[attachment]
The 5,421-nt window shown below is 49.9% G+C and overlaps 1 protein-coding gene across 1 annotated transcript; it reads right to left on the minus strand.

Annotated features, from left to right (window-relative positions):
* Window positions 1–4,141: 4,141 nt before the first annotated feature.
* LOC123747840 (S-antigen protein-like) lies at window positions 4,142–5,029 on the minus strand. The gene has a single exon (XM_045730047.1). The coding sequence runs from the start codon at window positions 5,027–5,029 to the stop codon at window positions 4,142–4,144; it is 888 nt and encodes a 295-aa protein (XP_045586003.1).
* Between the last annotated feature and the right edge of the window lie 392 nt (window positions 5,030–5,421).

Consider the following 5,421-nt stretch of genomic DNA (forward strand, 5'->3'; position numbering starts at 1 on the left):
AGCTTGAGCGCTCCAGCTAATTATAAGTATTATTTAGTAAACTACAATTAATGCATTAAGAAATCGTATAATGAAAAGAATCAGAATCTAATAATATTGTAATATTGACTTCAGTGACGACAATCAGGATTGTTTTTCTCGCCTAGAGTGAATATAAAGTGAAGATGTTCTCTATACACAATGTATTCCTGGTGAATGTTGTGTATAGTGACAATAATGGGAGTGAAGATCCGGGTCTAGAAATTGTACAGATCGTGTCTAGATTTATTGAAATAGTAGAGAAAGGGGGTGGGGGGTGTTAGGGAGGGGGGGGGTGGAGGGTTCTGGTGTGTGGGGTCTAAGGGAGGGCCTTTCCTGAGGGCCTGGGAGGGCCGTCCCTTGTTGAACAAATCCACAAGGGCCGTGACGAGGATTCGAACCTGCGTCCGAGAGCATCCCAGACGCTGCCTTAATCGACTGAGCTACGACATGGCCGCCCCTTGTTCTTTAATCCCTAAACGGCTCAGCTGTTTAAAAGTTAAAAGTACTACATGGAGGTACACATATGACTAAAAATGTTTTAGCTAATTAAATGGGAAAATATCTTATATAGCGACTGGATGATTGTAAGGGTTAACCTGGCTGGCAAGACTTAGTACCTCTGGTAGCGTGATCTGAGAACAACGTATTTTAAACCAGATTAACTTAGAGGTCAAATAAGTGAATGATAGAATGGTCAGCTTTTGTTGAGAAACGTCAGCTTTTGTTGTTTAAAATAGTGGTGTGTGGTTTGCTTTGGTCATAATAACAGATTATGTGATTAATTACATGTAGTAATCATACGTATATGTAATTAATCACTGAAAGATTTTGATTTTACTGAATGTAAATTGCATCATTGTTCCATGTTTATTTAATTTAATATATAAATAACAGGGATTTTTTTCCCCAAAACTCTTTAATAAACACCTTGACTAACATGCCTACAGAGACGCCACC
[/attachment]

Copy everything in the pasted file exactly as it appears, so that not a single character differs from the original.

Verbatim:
The 5,421-nt window shown below is 49.9% G+C and overlaps 1 protein-coding gene across 1 annotated transcript; it reads right to left on the minus strand.

Annotated features, from left to right (window-relative positions):
* Window positions 1–4,141: 4,141 nt before the first annotated feature.
* LOC123747840 (S-antigen protein-like) lies at window positions 4,142–5,029 on the minus strand. The gene has a single exon (XM_045730047.1). The coding sequence runs from the start codon at window positions 5,027–5,029 to the stop codon at window positions 4,142–4,144; it is 888 nt and encodes a 295-aa protein (XP_045586003.1).
* Between the last annotated feature and the right edge of the window lie 392 nt (window positions 5,030–5,421).

Consider the following 5,421-nt stretch of genomic DNA (forward strand, 5'->3'; position numbering starts at 1 on the left):
AGCTTGAGCGCTCCAGCTAATTATAAGTATTATTTAGTAAACTACAATTAATGCATTAAGAAATCGTATAATGAAAAGAATCAGAATCTAATAATATTGTAATATTGACTTCAGTGACGACAATCAGGATTGTTTTTCTCGCCTAGAGTGAATATAAAGTGAAGATGTTCTCTATACACAATGTATTCCTGGTGAATGTTGTGTATAGTGACAATAATGGGAGTGAAGATCCGGGTCTAGAAATTGTACAGATCGTGTCTAGATTTATTGAAATAGTAGAGAAAGGGGGTGGGGGGTGTTAGGGAGGGGGGGGGTGGAGGGTTCTGGTGTGTGGGGTCTAAGGGAGGGCCTTTCCTGAGGGCCTGGGAGGGCCGTCCCTTGTTGAACAAATCCACAAGGGCCGTGACGAGGATTCGAACCTGCGTCCGAGAGCATCCCAGACGCTGCCTTAATCGACTGAGCTACGACATGGCCGCCCCTTGTTCTTTAATCCCTAAACGGCTCAGCTGTTTAAAAGTTAAAAGTACTACATGGAGGTACACATATGACTAAAAATGTTTTAGCTAATTAAATGGGAAAATATCTTATATAGCGACTGGATGATTGTAAGGGTTAACCTGGCTGGCAAGACTTAGTACCTCTGGTAGCGTGATCTGAGAACAACGTATTTTAAACCAGATTAACTTAGAGGTCAAATAAGTGAATGATAGAATGGTCAGCTTTTGTTGAGAAACGTCAGCTTTTGTTGTTTAAAATAGTGGTGTGTGGTTTGCTTTGGTCATAATAACAGATTATGTGATTAATTACATGTAGTAATCATACGTATATGTAATTAATCACTGAAAGATTTTGATTTTACTGAATGTAAATTGCATCATTGTTCCATGTTTATTTAATTTAATATATAAATAACAGGGATTTTTTTCCCCAAAACTCTTTAATAAACACCTTGACTAACATGCCTACAGAGACGCCACC